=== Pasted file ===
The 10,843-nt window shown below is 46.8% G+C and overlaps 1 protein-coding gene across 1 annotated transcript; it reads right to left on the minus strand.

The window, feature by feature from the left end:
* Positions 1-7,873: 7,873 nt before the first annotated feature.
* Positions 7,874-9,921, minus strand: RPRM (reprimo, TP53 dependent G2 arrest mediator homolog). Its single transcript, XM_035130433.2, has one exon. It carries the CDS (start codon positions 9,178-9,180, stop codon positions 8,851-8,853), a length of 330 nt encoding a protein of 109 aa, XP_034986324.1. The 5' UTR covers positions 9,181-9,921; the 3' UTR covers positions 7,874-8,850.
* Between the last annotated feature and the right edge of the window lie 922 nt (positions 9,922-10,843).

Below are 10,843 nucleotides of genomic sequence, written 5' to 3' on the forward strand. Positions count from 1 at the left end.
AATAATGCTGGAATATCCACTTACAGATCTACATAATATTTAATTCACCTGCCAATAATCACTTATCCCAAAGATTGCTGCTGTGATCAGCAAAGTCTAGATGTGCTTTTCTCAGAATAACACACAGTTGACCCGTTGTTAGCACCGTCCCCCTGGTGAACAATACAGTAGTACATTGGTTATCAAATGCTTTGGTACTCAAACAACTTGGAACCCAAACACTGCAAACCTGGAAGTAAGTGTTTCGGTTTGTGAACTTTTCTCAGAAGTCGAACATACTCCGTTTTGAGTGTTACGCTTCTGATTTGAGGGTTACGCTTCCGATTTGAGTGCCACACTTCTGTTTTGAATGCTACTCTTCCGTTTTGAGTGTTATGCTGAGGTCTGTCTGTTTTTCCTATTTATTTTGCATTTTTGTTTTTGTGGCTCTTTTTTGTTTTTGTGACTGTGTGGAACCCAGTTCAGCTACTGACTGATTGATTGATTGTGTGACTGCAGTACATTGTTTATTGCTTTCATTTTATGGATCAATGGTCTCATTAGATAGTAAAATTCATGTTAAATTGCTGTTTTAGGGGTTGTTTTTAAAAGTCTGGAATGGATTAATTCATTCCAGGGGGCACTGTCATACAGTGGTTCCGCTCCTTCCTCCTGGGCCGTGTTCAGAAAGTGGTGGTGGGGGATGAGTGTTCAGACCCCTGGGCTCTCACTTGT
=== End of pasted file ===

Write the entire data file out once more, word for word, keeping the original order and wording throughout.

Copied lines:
The 10,843-nt window shown below is 46.8% G+C and overlaps 1 protein-coding gene across 1 annotated transcript; it reads right to left on the minus strand.

The window, feature by feature from the left end:
* Positions 1-7,873: 7,873 nt before the first annotated feature.
* Positions 7,874-9,921, minus strand: RPRM (reprimo, TP53 dependent G2 arrest mediator homolog). Its single transcript, XM_035130433.2, has one exon. It carries the CDS (start codon positions 9,178-9,180, stop codon positions 8,851-8,853), a length of 330 nt encoding a protein of 109 aa, XP_034986324.1. The 5' UTR covers positions 9,181-9,921; the 3' UTR covers positions 7,874-8,850.
* Between the last annotated feature and the right edge of the window lie 922 nt (positions 9,922-10,843).

Below are 10,843 nucleotides of genomic sequence, written 5' to 3' on the forward strand. Positions count from 1 at the left end.
AATAATGCTGGAATATCCACTTACAGATCTACATAATATTTAATTCACCTGCCAATAATCACTTATCCCAAAGATTGCTGCTGTGATCAGCAAAGTCTAGATGTGCTTTTCTCAGAATAACACACAGTTGACCCGTTGTTAGCACCGTCCCCCTGGTGAACAATACAGTAGTACATTGGTTATCAAATGCTTTGGTACTCAAACAACTTGGAACCCAAACACTGCAAACCTGGAAGTAAGTGTTTCGGTTTGTGAACTTTTCTCAGAAGTCGAACATACTCCGTTTTGAGTGTTACGCTTCTGATTTGAGGGTTACGCTTCCGATTTGAGTGCCACACTTCTGTTTTGAATGCTACTCTTCCGTTTTGAGTGTTATGCTGAGGTCTGTCTGTTTTTCCTATTTATTTTGCATTTTTGTTTTTGTGGCTCTTTTTTGTTTTTGTGACTGTGTGGAACCCAGTTCAGCTACTGACTGATTGATTGATTGTGTGACTGCAGTACATTGTTTATTGCTTTCATTTTATGGATCAATGGTCTCATTAGATAGTAAAATTCATGTTAAATTGCTGTTTTAGGGGTTGTTTTTAAAAGTCTGGAATGGATTAATTCATTCCAGGGGGCACTGTCATACAGTGGTTCCGCTCCTTCCTCCTGGGCCGTGTTCAGAAAGTGGTGGTGGGGGATGAGTGTTCAGACCCCTGGGCTCTCACTTGT